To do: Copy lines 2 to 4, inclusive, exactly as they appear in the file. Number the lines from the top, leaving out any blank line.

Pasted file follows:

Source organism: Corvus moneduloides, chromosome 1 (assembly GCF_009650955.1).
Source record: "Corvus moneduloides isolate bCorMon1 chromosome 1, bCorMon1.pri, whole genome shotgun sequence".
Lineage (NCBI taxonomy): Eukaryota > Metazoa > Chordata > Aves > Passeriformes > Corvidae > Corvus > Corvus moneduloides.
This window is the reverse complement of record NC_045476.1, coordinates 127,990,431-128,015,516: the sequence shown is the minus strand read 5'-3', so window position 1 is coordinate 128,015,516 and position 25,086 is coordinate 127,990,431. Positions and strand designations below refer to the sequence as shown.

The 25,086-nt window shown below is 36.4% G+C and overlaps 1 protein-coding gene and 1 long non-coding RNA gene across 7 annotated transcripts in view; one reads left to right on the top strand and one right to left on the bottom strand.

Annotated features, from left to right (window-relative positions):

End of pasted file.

Source record: "Corvus moneduloides isolate bCorMon1 chromosome 1, bCorMon1.pri, whole genome shotgun sequence".
Lineage (NCBI taxonomy): Eukaryota > Metazoa > Chordata > Aves > Passeriformes > Corvidae > Corvus > Corvus moneduloides.
This window is the reverse complement of record NC_045476.1, coordinates 127,990,431-128,015,516: the sequence shown is the minus strand read 5'-3', so window position 1 is coordinate 128,015,516 and position 25,086 is coordinate 127,990,431. Positions and strand designations below refer to the sequence as shown.